From Pokemon Go to retro console release, Nintendo mines past for a lucrative future
The video gaming stalwart has revived its old tech and franchises with some success – most notably the incredible global phenomenon that is augmented-reality smartphone game Pokemon Go
The video gaming industry is surging into the future with cutting-edge hardware and photorealistic displays. Sony is on the cusp of releasing a virtual reality headset for its world-beating PlayStation 4. Microsoft says it is working on the most powerful living-room game console of all time. Smartphones have made gamers out of hundreds of millions of people.
Meanwhile, Nintendo, a pioneer of video gaming, said it would release a console it first started selling in 1983: the Nintendo Entertainment System.
That’s usual practice for the Japanese company, which has long charted its own course. In the past few years, Nintendo’s approach has been to double down on the nostalgia fans feel for beloved franchises such as Super Mario and Zelda rather than break new ground.
Michael Pachter, an analyst with Wedbush Securities, says the company has sharpened its focus on the young audience drawn to its cartoonlike franchises, as well as on “Nintendads” who grew up when the company’s hardware was dominant in gaming and now have kids of their own.
In the past couple of weeks, the bet on the old standards has paid off handsomely.
Shares of Nintendo have nearly doubled in value, climbing 92 per cent since the July 6 release of Pokemon Go, a smartphone version of the pocket monster battling franchise, partly owned by Nintendo, that was first released in 1996.
The new game quickly rose to the top of the charts in the Google and Apple app marketplaces and became a global phenomenon (in those parts of the globe where it’s been launched – Hong Kong isn’t among them yet), leading flocks of people of all ages, looking more intently than usual at their phones, to gather outdoors to play the game. The success of the game was especially noteworthy because there were “no aggressive marketing campaigns” before its launch, analysts with Morgan Stanley wrote in a note to investors.
It is unclear how much of a hand Nintendo had in creating Pokemon Go, which was developed by Niantic, a company spun out of Google that Nintendo has invested in but doesn’t control. Nintendo has said it is working on its own mobile games, as well as a new console called the NX, but it’s unclear how many games will migrate to the smartphone.
Nevertheless, the runaway success of Pokemon Go has investors speculating on the high value Nintendo’s other beloved characters might have if they featured in games on mobile devices. What kind of a splash could Nintendo make if it opted to put Mario or Zelda on to smartphones for the first time?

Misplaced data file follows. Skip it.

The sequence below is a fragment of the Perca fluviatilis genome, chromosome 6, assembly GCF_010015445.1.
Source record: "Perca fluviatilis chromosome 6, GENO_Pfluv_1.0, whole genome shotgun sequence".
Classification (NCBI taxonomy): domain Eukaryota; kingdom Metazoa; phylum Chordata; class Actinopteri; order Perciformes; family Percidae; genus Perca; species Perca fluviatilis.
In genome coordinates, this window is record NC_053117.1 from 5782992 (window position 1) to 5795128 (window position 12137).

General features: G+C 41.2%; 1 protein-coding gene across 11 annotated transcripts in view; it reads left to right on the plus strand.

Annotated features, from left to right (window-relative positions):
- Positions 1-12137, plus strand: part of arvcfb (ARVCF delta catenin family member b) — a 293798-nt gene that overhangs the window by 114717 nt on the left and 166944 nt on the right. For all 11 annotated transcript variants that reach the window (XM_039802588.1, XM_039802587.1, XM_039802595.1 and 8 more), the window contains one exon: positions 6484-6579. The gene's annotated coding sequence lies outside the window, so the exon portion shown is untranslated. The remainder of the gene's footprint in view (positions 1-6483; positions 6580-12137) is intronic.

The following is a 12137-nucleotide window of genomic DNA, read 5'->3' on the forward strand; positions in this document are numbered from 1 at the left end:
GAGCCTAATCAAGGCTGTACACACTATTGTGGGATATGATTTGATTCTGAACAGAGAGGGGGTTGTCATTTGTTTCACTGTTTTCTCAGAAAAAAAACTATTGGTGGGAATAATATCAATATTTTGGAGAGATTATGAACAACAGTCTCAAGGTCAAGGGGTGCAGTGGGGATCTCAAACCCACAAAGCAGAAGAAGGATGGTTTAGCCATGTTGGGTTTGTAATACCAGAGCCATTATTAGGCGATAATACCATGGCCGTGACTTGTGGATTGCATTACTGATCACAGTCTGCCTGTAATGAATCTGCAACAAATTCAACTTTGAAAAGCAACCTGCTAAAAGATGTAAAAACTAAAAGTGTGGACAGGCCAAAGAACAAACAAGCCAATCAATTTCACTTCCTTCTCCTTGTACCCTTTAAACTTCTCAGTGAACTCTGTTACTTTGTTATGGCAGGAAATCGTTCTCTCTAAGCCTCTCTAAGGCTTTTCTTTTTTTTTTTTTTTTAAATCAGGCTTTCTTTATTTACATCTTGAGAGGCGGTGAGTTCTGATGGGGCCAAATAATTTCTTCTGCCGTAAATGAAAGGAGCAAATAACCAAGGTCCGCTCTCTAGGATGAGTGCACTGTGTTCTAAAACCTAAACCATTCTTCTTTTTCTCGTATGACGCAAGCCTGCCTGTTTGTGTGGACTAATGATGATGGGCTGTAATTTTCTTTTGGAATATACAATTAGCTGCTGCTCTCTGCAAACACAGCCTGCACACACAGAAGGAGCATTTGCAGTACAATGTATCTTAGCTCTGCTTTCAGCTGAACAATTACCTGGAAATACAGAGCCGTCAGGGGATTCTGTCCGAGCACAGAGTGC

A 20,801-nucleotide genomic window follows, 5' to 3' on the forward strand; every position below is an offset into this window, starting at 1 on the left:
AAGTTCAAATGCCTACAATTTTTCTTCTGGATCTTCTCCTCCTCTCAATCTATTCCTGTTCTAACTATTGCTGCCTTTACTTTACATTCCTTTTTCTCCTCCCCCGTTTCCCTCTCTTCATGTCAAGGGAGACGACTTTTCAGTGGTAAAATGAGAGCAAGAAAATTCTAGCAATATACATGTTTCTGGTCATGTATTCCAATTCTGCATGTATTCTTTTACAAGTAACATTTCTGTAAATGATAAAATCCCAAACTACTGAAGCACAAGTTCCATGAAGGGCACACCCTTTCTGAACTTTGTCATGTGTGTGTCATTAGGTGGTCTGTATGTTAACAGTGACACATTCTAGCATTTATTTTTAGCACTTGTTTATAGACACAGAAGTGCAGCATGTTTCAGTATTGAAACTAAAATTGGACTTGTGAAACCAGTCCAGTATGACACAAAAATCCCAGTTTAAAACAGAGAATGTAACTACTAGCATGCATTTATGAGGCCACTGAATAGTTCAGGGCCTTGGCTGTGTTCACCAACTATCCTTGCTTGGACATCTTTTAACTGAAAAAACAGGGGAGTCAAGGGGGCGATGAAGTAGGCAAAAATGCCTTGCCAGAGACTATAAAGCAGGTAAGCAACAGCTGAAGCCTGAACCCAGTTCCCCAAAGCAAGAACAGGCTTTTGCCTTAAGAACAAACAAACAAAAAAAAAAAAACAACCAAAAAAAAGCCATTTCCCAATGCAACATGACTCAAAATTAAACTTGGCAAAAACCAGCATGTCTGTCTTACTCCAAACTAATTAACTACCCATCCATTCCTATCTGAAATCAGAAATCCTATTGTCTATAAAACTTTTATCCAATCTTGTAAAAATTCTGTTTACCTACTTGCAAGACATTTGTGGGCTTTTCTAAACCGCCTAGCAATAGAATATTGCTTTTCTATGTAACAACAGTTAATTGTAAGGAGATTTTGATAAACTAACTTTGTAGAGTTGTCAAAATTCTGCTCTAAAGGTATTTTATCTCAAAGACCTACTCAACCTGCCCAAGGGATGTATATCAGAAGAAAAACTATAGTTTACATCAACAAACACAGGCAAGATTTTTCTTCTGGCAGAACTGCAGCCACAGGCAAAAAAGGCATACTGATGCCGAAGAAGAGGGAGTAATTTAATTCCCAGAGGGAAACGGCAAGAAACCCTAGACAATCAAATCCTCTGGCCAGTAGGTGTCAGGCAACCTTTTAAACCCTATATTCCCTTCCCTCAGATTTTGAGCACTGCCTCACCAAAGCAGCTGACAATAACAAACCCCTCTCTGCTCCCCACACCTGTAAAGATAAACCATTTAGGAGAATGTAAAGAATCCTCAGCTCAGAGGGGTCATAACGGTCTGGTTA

The company didn’t comment on its plans. It has previously announced that it will bring the Animal Crossing and Fire Emblem franchises to mobile. As for the NX, the company has said it will be a new console concept, rather than a retread of its previous hardware.
The good week provides some breathing room for Nintendo, a company that found itself in a tough spot recently, hemmed in on one side by a game-console market that analysts say is slipping from its grasp and on the other by a fast-growing smartphone gaming universe the company chose to ignore as a matter of policy.
At June’s Electronic Entertainment Expo trade show, the game industry’s biggest stage, Nintendo’s message was characteristic: the company doubled down on an old favourite, devoting its entire presence to the upcoming Zelda: Breath of the Wild, the latest game in the company’s 30-year-old adventure franchise.
“Go look at every title Nintendo has launched in the last 15 years, and count all the new franchises,” said Pachter, the Wedbush analyst. “We’ve had Zelda a dozen times, Pokemon a dozen times, Super Mario Brothers, Super Mario Party, Super Mario Kart. They just haven’t come up with anything new.”
On cue, Nintendo explicitly invited fans to “relive past glories” with the NES Classic Edition, a US$60 replica of the classic console that plugs into televisions via an HDMI cable. The console comes with 30 NES games built in, including Super Mario Brothers, Donkey Kong and gridiron stalwart Tecmo Bowl.
Asked how far nostalgia can take the company, Pachter compares Nintendo with a legendarily creative company that went through a rough patch: Disney.
“When Disney lost its creative juice, it bought Pixar, and Marvel and [Lucasfilm],” he says. “Then all of a sudden, they come up with Frozen and Zootopia. Clearly it worked for them.”
And when Nintendo releases the new-retro NES, Pachter says he’s going to be a buyer. “It has 30 games!”